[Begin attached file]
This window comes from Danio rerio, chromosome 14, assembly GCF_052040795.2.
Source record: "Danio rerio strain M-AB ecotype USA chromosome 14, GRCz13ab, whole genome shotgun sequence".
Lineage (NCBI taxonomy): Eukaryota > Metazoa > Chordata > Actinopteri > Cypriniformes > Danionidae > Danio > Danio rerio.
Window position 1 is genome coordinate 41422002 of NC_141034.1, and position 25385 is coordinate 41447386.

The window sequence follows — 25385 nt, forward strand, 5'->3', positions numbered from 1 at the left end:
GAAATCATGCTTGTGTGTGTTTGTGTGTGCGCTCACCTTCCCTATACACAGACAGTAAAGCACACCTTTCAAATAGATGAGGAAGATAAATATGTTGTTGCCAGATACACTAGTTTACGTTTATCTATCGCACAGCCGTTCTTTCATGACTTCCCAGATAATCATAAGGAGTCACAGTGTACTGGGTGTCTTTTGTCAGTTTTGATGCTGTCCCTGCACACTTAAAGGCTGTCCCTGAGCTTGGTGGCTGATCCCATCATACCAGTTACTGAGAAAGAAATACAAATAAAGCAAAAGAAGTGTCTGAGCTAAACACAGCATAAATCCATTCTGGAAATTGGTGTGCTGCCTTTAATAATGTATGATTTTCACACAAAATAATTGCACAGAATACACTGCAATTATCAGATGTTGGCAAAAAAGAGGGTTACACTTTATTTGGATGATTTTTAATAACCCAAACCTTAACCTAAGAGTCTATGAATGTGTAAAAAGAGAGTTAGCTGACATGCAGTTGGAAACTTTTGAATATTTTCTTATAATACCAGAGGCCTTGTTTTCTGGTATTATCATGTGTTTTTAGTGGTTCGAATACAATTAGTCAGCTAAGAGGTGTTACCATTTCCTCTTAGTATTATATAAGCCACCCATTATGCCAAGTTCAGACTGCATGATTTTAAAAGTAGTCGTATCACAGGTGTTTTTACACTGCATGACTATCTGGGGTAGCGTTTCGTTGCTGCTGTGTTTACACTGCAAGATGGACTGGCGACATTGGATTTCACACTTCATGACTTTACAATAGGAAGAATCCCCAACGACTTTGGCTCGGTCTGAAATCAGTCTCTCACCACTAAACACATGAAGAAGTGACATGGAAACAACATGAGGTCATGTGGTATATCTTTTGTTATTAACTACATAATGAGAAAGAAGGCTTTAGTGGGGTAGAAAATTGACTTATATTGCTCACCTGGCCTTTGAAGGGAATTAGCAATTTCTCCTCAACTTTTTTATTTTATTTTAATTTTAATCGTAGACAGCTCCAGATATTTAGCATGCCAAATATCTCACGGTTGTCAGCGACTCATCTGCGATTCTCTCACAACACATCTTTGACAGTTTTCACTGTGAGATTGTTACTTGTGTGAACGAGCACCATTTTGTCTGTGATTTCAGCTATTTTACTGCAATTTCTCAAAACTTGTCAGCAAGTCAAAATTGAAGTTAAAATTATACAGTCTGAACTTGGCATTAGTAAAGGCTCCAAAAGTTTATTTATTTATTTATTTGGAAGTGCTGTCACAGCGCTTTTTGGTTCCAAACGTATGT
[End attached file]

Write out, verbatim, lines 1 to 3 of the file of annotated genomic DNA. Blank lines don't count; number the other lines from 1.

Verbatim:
This window comes from Danio rerio, chromosome 14, assembly GCF_052040795.2.
Source record: "Danio rerio strain M-AB ecotype USA chromosome 14, GRCz13ab, whole genome shotgun sequence".
Lineage (NCBI taxonomy): Eukaryota > Metazoa > Chordata > Actinopteri > Cypriniformes > Danionidae > Danio > Danio rerio.